None of us is likely to make an impact on the world in general, in fact most of the world will never know that we ever existed, but we can try to shed a little light in our small corner of it and to leave the world a little better than we found it.

Thank you all for coming here today to support me. I really do appreciate it.

Ian_0021

 

10 thoughts on “Saying Goodbye

  1. Such wonderful words…your Grandad was a big influence in my life…I left a message on one site to pay respects..I only heard the news today from my Dad (Graham Goodwin also a teacher but at wayland..retired)……Ian was one of the only other people other than my Nana who never judged me…he was a very possitive influence on me and was always so very caring and genuine…He was the best teacher I ever had and he was mine between the ages of 8-12…I loved him and his classes…I learnt so much about life the world and nature on our many nature walks with the classes…also the extra bottles of milk hed save for me 🙂 I still remember the rock he brought back from spain for me when I was about 11 yrs old!…Also george his little friend that fascinated me as a child!…ill never forget the owrd hed get me writing when I misbehaved “I must trea other as I wish to be treated myself”..ive taught this to my own children…Im so glad that at least on my last visit to England I met him and his lovely wife in the coffee shop and was able to share with him that memory and thanked him…also happy that he remembered me…god bless Ian say hi to Nana for me…much love…sympathies to your family also.

    1. Thank you so much for sharing your memories with me. It was wonderful to read! Have passed on your words to my Mum and Grandma so that they can read them too. His funeral was beautiful and full of people’s stories – Grandad touched so many people’s lives in the way he touched yours. And because of that he’ll always be alive in our memories and our hearts.

      Thank you for commenting – it means a great deal.

  2. Sorry alot of typos as it has upset me greatly his passing my appologies for the bad typing…was crying as I wrote it as the memories came flooding back!.

  3. It was good to read your emotional comments about Dad, Evette. I’m glad that his teaching and mentoring has made such a difference in your life. Don’t be too sad though. He had a good life and made the very best of it. He was well loved by family and his many friends. He had a strong Christian faith so we are reassured that he now has his place in heaven.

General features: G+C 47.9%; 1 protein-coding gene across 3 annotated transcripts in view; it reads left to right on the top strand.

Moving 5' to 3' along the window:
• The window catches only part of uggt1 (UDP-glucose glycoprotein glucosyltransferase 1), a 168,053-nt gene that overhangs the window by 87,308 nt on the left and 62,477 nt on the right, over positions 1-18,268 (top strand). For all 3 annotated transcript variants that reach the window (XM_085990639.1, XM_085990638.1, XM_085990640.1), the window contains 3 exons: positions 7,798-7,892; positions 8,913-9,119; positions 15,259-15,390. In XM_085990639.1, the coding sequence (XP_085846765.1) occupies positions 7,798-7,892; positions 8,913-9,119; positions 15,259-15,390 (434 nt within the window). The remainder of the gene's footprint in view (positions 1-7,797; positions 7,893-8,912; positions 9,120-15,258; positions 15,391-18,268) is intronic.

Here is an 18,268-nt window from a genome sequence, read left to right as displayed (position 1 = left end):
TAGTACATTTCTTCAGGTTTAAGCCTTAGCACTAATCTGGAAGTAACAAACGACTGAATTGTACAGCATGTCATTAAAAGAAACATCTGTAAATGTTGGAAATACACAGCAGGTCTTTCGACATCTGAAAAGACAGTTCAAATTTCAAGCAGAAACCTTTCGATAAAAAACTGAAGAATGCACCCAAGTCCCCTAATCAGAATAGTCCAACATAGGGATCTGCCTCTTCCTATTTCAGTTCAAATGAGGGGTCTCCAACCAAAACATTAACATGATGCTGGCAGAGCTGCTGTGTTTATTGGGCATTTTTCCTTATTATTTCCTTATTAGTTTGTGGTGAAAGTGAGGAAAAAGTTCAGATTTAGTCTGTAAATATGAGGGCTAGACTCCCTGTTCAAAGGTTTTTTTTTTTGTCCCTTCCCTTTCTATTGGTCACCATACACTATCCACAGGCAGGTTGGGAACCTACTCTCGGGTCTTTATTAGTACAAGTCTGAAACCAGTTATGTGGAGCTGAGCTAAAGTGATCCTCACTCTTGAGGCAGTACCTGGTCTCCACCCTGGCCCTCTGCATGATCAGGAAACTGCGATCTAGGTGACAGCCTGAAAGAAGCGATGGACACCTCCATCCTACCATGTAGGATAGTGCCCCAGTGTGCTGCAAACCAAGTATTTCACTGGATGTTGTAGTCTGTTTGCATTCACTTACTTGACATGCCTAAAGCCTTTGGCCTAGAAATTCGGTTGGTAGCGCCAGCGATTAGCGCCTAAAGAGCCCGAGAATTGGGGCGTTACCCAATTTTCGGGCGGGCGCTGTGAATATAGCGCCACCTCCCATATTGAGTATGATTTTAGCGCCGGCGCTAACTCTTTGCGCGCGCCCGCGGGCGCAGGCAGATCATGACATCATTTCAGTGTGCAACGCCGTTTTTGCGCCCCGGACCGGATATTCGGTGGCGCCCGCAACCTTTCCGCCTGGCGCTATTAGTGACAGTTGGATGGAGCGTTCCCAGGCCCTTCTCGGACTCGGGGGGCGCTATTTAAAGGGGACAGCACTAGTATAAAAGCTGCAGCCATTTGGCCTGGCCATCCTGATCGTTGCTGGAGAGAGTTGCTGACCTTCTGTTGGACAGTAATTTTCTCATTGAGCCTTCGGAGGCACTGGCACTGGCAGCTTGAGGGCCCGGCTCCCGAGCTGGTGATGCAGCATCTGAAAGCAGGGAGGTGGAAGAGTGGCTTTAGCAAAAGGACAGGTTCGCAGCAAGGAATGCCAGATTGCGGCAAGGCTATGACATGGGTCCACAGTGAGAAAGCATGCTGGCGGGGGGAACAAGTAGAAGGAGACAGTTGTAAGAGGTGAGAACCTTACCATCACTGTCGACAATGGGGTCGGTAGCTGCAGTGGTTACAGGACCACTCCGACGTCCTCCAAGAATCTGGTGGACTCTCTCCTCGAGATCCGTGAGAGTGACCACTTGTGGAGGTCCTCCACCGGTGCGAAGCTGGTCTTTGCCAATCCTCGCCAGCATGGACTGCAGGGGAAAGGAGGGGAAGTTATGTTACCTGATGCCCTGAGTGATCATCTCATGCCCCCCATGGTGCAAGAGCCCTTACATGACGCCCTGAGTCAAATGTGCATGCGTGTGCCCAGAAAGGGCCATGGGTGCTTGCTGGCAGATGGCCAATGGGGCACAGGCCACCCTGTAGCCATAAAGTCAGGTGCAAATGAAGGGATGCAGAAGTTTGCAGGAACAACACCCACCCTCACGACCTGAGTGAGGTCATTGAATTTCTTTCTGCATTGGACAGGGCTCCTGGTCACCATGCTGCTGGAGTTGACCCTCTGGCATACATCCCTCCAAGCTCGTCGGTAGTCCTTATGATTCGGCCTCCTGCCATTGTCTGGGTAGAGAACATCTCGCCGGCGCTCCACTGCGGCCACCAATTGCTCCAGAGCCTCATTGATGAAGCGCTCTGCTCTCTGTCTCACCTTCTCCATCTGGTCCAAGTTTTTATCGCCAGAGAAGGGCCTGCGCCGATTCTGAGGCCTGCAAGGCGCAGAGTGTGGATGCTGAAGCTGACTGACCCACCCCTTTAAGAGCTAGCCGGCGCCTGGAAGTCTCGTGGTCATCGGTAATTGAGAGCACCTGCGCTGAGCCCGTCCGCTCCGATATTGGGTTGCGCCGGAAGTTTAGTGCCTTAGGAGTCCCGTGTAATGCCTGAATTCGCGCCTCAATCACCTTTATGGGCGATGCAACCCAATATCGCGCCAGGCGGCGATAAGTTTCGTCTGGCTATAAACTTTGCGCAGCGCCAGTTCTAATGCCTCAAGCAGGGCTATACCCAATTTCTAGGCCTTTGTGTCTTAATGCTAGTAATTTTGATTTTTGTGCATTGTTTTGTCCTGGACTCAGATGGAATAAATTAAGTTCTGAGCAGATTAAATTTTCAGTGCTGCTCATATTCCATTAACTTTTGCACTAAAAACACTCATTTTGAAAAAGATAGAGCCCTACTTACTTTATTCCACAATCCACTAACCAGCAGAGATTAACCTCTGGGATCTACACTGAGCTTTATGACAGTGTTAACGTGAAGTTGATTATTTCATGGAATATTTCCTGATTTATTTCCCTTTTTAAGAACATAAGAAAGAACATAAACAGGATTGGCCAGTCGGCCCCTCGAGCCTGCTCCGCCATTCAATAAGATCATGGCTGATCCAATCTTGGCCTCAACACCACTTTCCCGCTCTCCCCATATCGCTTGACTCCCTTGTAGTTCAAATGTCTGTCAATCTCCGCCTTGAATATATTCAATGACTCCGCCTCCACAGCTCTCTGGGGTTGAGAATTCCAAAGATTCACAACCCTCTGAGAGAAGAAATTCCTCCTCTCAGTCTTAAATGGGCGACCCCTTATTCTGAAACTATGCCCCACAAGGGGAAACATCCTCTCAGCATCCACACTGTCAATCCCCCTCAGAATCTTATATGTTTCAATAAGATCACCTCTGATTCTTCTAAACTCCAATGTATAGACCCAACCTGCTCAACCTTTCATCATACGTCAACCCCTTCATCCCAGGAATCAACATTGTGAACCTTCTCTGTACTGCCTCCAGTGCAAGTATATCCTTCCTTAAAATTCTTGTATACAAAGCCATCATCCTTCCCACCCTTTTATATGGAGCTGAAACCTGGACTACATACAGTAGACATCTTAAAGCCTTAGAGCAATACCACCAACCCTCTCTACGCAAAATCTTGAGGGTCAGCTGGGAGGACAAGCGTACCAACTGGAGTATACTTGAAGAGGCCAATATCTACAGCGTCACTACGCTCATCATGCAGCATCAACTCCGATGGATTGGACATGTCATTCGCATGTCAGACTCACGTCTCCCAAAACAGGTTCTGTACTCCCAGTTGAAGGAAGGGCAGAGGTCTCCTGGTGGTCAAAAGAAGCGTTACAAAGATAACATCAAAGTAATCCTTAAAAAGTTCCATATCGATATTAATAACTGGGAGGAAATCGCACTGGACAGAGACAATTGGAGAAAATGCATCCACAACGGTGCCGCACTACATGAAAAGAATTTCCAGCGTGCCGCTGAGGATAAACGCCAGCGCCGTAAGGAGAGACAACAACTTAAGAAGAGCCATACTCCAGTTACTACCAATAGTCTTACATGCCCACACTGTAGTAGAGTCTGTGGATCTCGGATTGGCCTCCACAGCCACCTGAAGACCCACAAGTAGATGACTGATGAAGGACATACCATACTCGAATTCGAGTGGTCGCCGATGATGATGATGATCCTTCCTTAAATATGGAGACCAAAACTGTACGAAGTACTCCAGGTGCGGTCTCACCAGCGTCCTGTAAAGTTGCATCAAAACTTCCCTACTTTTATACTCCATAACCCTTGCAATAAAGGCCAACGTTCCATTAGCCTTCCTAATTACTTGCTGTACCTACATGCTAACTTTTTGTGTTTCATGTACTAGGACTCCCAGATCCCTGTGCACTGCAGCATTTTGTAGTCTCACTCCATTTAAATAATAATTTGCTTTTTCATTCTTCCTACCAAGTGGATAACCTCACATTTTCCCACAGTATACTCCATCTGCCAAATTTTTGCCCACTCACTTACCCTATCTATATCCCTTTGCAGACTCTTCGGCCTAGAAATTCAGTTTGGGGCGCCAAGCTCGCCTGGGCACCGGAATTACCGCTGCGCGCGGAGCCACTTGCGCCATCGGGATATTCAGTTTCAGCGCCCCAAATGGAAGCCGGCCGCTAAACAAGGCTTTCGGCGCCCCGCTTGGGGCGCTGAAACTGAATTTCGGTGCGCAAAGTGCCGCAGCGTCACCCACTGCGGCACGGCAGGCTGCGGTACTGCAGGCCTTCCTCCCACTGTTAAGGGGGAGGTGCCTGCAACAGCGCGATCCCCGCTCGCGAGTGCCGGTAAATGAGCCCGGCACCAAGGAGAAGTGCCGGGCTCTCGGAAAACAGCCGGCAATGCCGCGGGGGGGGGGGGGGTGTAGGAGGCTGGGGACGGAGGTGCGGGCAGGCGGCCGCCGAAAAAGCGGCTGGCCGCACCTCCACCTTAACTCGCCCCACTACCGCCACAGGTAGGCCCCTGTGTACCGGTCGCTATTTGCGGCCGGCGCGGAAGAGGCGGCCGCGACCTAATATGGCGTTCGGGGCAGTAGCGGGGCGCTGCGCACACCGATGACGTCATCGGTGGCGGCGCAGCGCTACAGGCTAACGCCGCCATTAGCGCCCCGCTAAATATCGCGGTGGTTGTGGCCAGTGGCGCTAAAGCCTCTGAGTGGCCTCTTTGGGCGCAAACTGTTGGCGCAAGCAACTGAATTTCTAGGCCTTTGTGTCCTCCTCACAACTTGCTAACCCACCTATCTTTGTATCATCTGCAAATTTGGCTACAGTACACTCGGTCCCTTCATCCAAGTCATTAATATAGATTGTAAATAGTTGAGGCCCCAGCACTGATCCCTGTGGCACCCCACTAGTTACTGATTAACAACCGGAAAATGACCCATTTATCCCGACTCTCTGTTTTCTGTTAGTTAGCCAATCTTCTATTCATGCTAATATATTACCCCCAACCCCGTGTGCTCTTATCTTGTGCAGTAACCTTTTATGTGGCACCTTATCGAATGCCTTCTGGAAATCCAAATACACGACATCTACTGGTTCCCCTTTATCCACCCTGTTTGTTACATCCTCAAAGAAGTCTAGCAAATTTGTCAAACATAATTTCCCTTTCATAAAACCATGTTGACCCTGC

4. Ive actually been talking to alot of people especially my work collegues about him and what a wonderful teacher he was..ironically theres a young lady at our work who was totally in awe of how he taught us because this is the kind of teaching shes hoping to do also…It kind of spurred her on to carry on with her dreams!…So still Ian in inspring people even people who have never met!…Quite remarkable!…it funny because through talking about him Ive remembered so many more memories of my years at scoulton…Im also very happy that these words have reached you all…thank you for responding!…I think Ian would of been proud of me in the end!…I also have taken up teaching but of the canine variety!…Which also reminds me of how myself and a friend at scoulton school used to make Ian laugh because we had between us 300 invisible dogs and they all had names!…wonderful days…the best school years of my life!…God bless you all.

    1. Thank you so much Evette for your memories of Ian, I remember him talking about you with affection. I have heard so many wonderful stories from his pupils. Sometimes he was called Dad by mistake & he took that as a compliment that he was loved, rather than feared , as a teacher. God Bless him.

  5. lol yes Im sure or actually know I called Dad by mistake!…he would always laugh or give that over the top of the glasses look n grin!